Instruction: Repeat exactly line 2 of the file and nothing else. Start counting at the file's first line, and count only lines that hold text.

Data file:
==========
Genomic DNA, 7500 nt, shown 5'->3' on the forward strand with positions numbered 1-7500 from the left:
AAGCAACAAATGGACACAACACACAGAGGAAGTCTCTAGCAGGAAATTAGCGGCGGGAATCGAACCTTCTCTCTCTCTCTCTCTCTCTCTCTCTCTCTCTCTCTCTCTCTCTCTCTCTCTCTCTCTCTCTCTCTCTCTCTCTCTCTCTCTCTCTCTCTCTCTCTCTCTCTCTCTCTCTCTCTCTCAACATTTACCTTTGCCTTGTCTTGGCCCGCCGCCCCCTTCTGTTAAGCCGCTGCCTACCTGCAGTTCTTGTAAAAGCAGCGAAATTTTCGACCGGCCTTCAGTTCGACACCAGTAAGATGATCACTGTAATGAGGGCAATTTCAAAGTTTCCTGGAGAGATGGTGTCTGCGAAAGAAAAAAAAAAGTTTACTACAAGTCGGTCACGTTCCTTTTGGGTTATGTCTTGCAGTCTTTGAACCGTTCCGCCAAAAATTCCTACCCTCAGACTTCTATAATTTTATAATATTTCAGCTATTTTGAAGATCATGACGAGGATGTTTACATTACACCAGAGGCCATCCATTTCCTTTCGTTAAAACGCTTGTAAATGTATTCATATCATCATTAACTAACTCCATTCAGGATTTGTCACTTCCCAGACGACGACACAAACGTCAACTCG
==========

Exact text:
AAGCAACAAATGGACACAACACACAGAGGAAGTCTCTAGCAGGAAATTAGCGGCGGGAATCGAACCTTCTCTCTCTCTCTCTCTCTCTCTCTCTCTCTCTCTCTCTCTCTCTCTCTCTCTCTCTCTCTCTCTCTCTCTCTCTCTCTCTCTCTCTCTCTCTCTCTCTCTCTCTCTCTCTCTCTCTCAACATTTACCTTTGCCTTGTCTTGGCCCGCCGCCCCCTTCTGTTAAGCCGCTGCCTACCTGCAGTTCTTGTAAAAGCAGCGAAATTTTCGACCGGCCTTCAGTTCGACACCAGTAAGATGATCACTGTAATGAGGGCAATTTCAAAGTTTCCTGGAGAGATGGTGTCTGCGAAAGAAAAAAAAAAGTTTACTACAAGTCGGTCACGTTCCTTTTGGGTTATGTCTTGCAGTCTTTGAACCGTTCCGCCAAAAATTCCTACCCTCAGACTTCTATAATTTTATAATATTTCAGCTATTTTGAAGATCATGACGAGGATGTTTACATTACACCAGAGGCCATCCATTTCCTTTCGTTAAAACGCTTGTAAATGTATTCATATCATCATTAACTAACTCCATTCAGGATTTGTCACTTCCCAGACGACGACACAAACGTCAACTCG